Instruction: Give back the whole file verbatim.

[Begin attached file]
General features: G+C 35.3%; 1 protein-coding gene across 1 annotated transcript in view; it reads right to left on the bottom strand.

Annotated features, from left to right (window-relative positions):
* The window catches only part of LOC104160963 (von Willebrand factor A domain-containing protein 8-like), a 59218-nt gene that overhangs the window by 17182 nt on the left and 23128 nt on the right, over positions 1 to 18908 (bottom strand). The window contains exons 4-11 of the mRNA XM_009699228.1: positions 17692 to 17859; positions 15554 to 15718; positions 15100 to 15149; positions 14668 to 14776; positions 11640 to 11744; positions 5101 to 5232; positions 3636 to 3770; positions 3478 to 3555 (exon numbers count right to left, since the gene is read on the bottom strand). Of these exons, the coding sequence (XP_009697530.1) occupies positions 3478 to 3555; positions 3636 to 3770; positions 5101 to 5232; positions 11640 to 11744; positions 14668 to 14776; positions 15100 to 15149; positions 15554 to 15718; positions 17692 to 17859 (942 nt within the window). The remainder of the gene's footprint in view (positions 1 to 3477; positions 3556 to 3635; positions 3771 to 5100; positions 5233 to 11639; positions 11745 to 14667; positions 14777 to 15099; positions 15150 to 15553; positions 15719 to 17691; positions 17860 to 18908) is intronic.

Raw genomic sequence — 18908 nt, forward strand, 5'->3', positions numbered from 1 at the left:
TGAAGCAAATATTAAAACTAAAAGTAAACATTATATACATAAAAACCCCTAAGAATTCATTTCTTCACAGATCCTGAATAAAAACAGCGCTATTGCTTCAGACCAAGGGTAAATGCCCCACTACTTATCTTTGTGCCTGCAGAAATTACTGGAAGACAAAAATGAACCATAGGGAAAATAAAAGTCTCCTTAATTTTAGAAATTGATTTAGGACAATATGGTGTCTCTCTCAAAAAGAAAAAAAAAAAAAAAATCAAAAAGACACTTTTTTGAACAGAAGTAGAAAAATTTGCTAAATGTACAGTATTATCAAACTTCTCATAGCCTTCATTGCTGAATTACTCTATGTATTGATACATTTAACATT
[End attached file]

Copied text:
General features: G+C 35.3%; 1 protein-coding gene across 1 annotated transcript in view; it reads right to left on the bottom strand.

Annotated features, from left to right (window-relative positions):
* The window catches only part of LOC104160963 (von Willebrand factor A domain-containing protein 8-like), a 59218-nt gene that overhangs the window by 17182 nt on the left and 23128 nt on the right, over positions 1 to 18908 (bottom strand). The window contains exons 4-11 of the mRNA XM_009699228.1: positions 17692 to 17859; positions 15554 to 15718; positions 15100 to 15149; positions 14668 to 14776; positions 11640 to 11744; positions 5101 to 5232; positions 3636 to 3770; positions 3478 to 3555 (exon numbers count right to left, since the gene is read on the bottom strand). Of these exons, the coding sequence (XP_009697530.1) occupies positions 3478 to 3555; positions 3636 to 3770; positions 5101 to 5232; positions 11640 to 11744; positions 14668 to 14776; positions 15100 to 15149; positions 15554 to 15718; positions 17692 to 17859 (942 nt within the window). The remainder of the gene's footprint in view (positions 1 to 3477; positions 3556 to 3635; positions 3771 to 5100; positions 5233 to 11639; positions 11745 to 14667; positions 14777 to 15099; positions 15150 to 15553; positions 15719 to 17691; positions 17860 to 18908) is intronic.

Raw genomic sequence — 18908 nt, forward strand, 5'->3', positions numbered from 1 at the left:
TGAAGCAAATATTAAAACTAAAAGTAAACATTATATACATAAAAACCCCTAAGAATTCATTTCTTCACAGATCCTGAATAAAAACAGCGCTATTGCTTCAGACCAAGGGTAAATGCCCCACTACTTATCTTTGTGCCTGCAGAAATTACTGGAAGACAAAAATGAACCATAGGGAAAATAAAAGTCTCCTTAATTTTAGAAATTGATTTAGGACAATATGGTGTCTCTCTCAAAAAGAAAAAAAAAAAAAAAATCAAAAAGACACTTTTTTGAACAGAAGTAGAAAAATTTGCTAAATGTACAGTATTATCAAACTTCTCATAGCCTTCATTGCTGAATTACTCTATGTATTGATACATTTAACATT